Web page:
New business start-ups in the UK are increasingly turning to alternative lenders to help fuel their growth and development. Bridging finance in particular is growing in popularity among the small to medium enterprise (SME) community within the UK.
Certain major banks and lenders consider new business start-ups “high-risk” so they are reluctant to provide finance. This means that despite employing close to 16 million people in the UK and contributing 47% of the total annual turnover for the private sector, new businesses are gaining little access to traditional conventional funding.
In fact, less than 40% of SME companies reported successfully receiving loans from major banks and lenders.
The flexibility of bridging finance
Companies unable to obtain mainstream finance can be helped by the bridging finance sector. Bridging finance is a specialist type of borrowing that secures short-term loans against existing assets. Bridging loans are rarely dependent on income, as often no monthly payments are required, but they are dependent on the equity within the security asset(s) and the strength of the exit, i.e., how the loan will be repaid at the end of the chosen term. Bridging finance is designed to be repaid within a matter of months; however, depending on the situation, the loan can be taken over several years.
For smaller businesses in particular, the immediate benefits of bridging finance are relatively obvious:
- Bridging finance is typically available from £10,000 upwards.
- From application to completion, it can take as little as a few days to access the money needed.
- The most competitive monthly interest rate for a bridging loan is less than 0.5% per month.
- Bridging finance specialists will not automatically discount applicants with an imperfect financial track record or credit history.
- Bridging loans can be used for almost any legal purpose.
- A growing SME, for various reasons, can often need significant funds quickly.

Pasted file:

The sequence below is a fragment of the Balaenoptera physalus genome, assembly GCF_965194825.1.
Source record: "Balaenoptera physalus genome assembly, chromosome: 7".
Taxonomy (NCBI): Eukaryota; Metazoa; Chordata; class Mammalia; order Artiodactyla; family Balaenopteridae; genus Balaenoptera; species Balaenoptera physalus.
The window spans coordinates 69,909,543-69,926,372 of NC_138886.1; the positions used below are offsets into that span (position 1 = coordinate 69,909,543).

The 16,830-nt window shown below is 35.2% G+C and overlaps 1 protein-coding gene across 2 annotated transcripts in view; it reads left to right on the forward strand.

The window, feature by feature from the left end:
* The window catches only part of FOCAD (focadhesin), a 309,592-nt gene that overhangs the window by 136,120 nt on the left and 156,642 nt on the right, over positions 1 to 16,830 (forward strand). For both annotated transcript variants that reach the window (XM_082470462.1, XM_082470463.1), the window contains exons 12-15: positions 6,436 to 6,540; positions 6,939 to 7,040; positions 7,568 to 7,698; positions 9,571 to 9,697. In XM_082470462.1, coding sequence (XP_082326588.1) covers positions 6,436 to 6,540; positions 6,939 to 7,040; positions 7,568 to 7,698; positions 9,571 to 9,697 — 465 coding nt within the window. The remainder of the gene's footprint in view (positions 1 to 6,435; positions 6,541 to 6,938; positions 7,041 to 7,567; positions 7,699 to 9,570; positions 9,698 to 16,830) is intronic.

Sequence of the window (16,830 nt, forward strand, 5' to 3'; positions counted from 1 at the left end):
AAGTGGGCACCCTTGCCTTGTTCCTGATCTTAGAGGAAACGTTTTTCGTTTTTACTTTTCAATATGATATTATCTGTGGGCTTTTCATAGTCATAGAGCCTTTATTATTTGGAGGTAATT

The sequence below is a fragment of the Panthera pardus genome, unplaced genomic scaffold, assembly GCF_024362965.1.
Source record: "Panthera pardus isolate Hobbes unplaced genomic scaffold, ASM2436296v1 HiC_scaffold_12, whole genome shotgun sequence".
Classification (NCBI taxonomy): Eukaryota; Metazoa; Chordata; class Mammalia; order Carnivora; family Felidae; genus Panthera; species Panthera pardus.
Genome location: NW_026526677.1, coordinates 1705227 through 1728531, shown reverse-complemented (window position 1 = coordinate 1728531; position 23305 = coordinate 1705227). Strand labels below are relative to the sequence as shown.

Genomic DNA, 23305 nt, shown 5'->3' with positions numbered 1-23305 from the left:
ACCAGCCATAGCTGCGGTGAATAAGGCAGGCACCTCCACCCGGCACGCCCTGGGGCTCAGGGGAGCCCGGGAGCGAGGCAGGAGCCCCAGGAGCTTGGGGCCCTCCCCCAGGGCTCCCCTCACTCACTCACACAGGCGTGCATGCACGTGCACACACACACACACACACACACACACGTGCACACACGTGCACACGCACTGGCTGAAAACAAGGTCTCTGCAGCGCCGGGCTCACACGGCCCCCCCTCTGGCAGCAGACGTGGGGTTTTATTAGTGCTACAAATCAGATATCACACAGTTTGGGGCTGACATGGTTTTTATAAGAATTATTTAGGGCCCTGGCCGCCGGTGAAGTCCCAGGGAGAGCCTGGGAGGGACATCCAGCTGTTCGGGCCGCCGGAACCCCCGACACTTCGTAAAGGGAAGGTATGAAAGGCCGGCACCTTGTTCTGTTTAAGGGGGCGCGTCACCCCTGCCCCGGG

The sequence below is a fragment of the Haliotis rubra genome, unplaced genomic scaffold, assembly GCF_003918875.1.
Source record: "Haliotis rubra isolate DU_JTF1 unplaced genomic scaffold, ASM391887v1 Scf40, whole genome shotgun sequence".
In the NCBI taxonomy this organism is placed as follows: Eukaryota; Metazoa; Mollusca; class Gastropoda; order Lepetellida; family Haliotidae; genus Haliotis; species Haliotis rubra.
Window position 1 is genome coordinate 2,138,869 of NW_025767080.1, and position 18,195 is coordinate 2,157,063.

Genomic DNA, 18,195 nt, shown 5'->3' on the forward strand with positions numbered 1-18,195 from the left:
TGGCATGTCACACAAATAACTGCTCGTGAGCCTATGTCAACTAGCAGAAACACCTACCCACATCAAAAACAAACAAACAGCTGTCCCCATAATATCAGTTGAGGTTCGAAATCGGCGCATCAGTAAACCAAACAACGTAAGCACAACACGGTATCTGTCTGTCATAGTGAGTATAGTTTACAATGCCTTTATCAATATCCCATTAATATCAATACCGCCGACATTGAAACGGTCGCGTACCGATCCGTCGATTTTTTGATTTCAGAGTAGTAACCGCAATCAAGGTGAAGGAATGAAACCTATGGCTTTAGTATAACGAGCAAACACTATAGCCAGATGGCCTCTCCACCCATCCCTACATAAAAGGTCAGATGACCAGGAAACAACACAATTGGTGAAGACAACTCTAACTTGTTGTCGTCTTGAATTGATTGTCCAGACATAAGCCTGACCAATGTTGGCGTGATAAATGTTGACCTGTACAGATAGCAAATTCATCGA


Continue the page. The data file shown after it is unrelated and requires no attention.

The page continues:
Even when eligibility on the high street is no problem, there are advantages to bridging finance that make it a better option than conventional business loans.
An example of bridging finance in action
A new business start-up is growing faster than expected and has received an influx of sales way beyond its current capacity and infrastructure. The new company needs to expand and develop quickly, recruit new staff, upgrade to larger premises, and purchase new equipment.
The company applied for bridging finance of £200,000 to be repaid at the end of a six-month term. The money was received within a week, and the upgrades were immediately initiated, enabling the new business start-up to operate at a much higher volume. Over £500,000 in sales revenues was generated over the subsequent six months, way beyond the amount needed to repay the £200,000 loan, interest, and fees, and now the company is in a position to handle the increased business volume without any further additional costs.
This is a typical daily scenario where traditional funders were unable to help, but a specialist lender stepped in to arrange the money needed. The now-growing new start-up greatly benefited from a simple and cost-effective bridging loan. The eligibility was assessed only on the basis of the borrower’s security asset along with evidence of a viable ‘exit strategy’ and not on the current or historic income of the business. The firm’s exit strategy was its clear plan for increased sales following cash input from the bridging loan.
Independent broker support
As a new business start-up or SME, it can be difficult to access affordable funding when needed. In addition, taking on any debt during the crucial early days requires careful consideration.
We recommend speaking to an independent broker, such as UK Property Finance, before deciding which path to follow. Whether it is bridging finance or another type of secured property finance loan, comparing the market holds the key to ensuring you get the best possible deal.